The Learning Librarian

A fine site

The Horn Book

on March 1, 2013

For this week’s reading, I decided to look into The Horn Book (, a resource I’ve been hearing about time and time again but haven’t yet read in depth. From what I’ve heard, this sounds like a phenomenal professional resource for librarians, and I was instantly impressed (though slightly overwhelmed) upon my initial visit to the website. With so many categories and headings, I didn’t know what to click on first. However, after an hour or so of browsing, it became much more manageable, and I discovered resources that were extremely valuable.

My favorite part of The Horn Book is the “App Review” section, and I think this section is crucial for all librarians, whether they’re just starting out or have been in the field for decades. Since there are so many apps available – with new ones being constantly added to the mix  – it is very important for teachers and librarians to stay current and know which are most educational and beneficial to use with students. Even though I consider myself to be fairly up-to-date with modern technology, I know I’m nowhere near being familiar with every educational app, so I was excited to read about some I’ve never heard of before. One review I read discussed the “Goodnight Moon App”- This instantly caught my attention as I am a huge Goodnight Moon fan and have many fellow fans in the pre-school class that I teach. Since we have been starting to use iPads lately, I thought reading this review could be helpful in determining if I should download that app to use with my students. The review gave a thorough description of the app, talking about everything from visuals and sounds to whether it’s appropriate for ‘before bed’ or not (it isn’t.) The review discussed that the app is interactive (but not TOO interactive – there is a mix between activity and simply listening). The app allows children to further explore the room in the story by using a magnifying glass to see objects more in-depth. The author mentions that the app has several user-friendly options as well – children can choose whether to hear the story read to them or to read it themselves, to listen to soft background music or not to, and return anytime to pages they’d like to see again. The article provides a link to where you can buy the app. It also includes “related posts” so you can easily jump to something similar.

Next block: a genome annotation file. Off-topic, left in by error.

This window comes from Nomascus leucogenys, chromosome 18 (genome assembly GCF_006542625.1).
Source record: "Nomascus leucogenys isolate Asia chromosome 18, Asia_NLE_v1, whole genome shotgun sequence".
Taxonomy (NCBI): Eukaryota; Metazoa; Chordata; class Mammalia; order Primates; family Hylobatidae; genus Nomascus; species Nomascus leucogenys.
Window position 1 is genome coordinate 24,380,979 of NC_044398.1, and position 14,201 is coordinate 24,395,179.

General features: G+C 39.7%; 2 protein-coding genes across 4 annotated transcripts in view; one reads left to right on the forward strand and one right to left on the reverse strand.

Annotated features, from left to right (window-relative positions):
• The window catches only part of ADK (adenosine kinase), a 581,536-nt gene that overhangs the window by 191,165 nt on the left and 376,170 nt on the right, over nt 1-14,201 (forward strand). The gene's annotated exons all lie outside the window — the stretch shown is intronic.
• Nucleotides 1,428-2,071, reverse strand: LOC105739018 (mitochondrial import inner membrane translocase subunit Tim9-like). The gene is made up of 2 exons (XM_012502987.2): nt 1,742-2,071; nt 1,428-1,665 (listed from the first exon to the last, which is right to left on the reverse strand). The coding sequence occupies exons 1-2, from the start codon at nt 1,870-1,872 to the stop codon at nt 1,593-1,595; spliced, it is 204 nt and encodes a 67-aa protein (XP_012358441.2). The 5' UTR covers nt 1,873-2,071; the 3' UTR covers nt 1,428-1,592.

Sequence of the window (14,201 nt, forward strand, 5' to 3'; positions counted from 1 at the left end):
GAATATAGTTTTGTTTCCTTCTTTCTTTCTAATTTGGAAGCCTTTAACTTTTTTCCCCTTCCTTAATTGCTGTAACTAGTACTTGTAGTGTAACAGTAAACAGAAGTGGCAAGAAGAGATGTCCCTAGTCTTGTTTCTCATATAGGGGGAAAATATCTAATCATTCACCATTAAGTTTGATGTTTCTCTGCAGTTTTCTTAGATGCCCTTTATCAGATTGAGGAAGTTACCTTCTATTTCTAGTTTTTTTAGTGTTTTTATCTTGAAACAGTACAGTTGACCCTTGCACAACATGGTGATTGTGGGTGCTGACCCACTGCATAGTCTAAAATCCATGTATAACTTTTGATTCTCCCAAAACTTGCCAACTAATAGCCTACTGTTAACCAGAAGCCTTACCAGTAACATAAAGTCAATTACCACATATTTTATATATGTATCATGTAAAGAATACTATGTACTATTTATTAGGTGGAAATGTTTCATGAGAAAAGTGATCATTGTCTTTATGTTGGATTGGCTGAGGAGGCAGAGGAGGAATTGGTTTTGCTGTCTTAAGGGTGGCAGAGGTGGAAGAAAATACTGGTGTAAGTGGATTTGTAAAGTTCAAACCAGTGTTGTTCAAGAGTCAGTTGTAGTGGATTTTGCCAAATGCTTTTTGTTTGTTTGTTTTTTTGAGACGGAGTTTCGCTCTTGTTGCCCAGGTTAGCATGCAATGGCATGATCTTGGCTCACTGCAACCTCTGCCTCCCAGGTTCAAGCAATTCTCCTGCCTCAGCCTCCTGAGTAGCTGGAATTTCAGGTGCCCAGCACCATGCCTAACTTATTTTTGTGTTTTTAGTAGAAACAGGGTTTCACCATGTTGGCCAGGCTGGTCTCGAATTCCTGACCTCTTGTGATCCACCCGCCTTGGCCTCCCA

I was really impressed with the quality of this app review – it is clear that the author really studied everything it includes. I feel that I have a good understanding of the app even though I have never used it myself. I think all of the reviews and information on The Horn Book would be helpful when I become a school librarian, but the app reviews would be particularly helpful because the concept of an “app review” is so unique. I haven’t seen them on many other library-related websites. With so many apps available to us, this resource would really help me get a feel for new options and easily select what would be appropriate for use with students. Finding the best apps is important so that students are able to make the most of their limited iPad time. The best apps will encourage and utilize good reading, problem-solving and critical thinking skills. I like the sound of this app because it allows students to gain information in different ways – they can listen to the story, read it themselves, or use the illustrations to understand the meaning. Apps like this encourage multiple learning styles, which I think is very important.

Overall, I think The Horn Book is a fantastic resource for educators. I like how it is both a website and a magazine, and I definitely want to subscribe! It’s nice that there are multiple ways you can follow along with new and interesting information. I like how there are so many author interviews; the “obituary” section is fascinating as well. At first I was confused by it – what are obituaries doing on a family-friendly website? However, the obituaries are amazing – they pay tribute to some of the most prominent and influential authors of our time. The obituaries could be used to help students learn more about the lives and writing of these respected authors. As a librarian, I can definitely see myself referring to The Horn Book often.


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